In fact, the global commodities rally can be broken down into two distinct phases. The initiation phase of early-to-mid last year and the acceleration phase which began in mid-autumn. Take, for example, the aluminum market. Aluminum's price followed a pretty typical bullish trend in 2016, beginning from the multi-year low level of $1,450 a ton, as indicated by the trendline A. However, since mid-autumn 2016 aluminum price accelerated its ascent (indicated by trendline B). Currently it is heading towards a retest of its late January highs of $1,880 a ton.
A pretty similar double phase dynamic is evident in Zinc's price behavior. Zinc, a substance widely used in manufacturing of metal alloys, coatings, and in various industry applications, exhibited a strong uptrend last year (trendline C). However, Zinc increased the pace of its rise since mid-October 2016 (trendline D).
Copper (NYSEARCA:JJC) exhibits a slightly different, albeit bullish, pattern. After completing a sizeable bottoming triangle formation in November of 2016, it began a fierce rally towards the $2.70+ a pound area producing a highly bullish setup. With such generalized commodities' strength, though, it should come as no surprise that producer price pressures accumulate all over Asia fueling expectations about inflationary pressures at the consumer level as well. This is especially prevalent in the bearish behavior of Asia Pacific bond markets.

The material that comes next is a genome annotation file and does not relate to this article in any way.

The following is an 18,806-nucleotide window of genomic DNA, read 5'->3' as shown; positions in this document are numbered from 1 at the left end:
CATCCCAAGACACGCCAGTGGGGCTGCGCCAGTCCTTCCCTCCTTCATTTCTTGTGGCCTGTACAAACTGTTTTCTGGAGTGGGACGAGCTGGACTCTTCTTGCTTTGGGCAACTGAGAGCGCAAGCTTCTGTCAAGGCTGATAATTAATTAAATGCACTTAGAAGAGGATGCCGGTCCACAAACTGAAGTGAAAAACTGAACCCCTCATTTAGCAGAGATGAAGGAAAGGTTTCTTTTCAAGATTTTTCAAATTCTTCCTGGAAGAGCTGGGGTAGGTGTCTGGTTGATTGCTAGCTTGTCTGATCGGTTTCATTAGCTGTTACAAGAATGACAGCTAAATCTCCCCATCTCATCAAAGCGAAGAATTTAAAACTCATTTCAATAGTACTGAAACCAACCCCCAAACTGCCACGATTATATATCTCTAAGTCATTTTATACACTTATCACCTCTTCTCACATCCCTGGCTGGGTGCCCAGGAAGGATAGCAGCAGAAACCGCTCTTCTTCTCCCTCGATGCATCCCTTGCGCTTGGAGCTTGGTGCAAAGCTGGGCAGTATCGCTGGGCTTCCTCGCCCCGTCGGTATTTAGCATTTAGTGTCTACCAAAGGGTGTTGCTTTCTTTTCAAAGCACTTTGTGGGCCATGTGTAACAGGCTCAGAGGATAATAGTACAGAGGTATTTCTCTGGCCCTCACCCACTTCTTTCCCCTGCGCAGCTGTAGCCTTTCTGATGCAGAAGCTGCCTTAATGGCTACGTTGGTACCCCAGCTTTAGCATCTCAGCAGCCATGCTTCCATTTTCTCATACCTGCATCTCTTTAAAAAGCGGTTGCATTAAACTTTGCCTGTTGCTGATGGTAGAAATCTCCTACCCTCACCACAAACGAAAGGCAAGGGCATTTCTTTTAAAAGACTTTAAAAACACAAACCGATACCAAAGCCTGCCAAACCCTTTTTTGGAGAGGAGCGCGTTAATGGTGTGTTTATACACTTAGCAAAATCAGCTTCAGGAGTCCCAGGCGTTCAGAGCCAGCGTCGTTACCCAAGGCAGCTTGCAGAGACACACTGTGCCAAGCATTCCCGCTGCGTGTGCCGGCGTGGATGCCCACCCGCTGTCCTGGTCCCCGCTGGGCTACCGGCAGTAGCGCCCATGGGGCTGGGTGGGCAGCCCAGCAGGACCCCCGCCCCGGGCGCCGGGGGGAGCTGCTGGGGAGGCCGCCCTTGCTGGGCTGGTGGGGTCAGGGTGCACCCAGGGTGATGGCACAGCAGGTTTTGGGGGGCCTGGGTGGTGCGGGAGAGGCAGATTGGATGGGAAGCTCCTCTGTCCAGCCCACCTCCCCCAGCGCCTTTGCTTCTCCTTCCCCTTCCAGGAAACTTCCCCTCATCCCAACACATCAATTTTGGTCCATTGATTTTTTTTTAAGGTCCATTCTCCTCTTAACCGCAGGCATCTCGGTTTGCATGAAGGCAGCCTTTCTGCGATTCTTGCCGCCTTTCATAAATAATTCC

Bond Markets Confirm The Reflationary Setup
As a matter of fact, since the beginning of this year Asian bond markets experienced selling pressure. At the same time US Treasuries (NYSEARCA:TLT) received some buying support which stabilized their yields. Chinese 10-year yields re-approached their sixteen month highs of 3.4% while US 10-year yields fell back to 2.45%, a level they have been trading around the turn of the year. More interesting, though, Japanese 10-year yields are breaking out to the upside their December-January consolidation range, signaling fears about reflationary pressures. This bearish bond move comes despite the still active yield curve targeting policy by BOJ! Other Asia Pacific bond markets like Australia, New Zealand, and Taiwan, also confirm this bond bearish dynamic, exhibiting a steady uptrend in their long-term bond yields.
That said, a reflationary trend seems to dominate Asia Pacific, not only across different geographical markets but across different assets classes, i.e. fixed income, commodities and currencies. This synchronization of market forces is too strong to be only circumstantial. There is substance of real economic activity behind these reflationary patterns, and this activity seems to be strengthening by the day.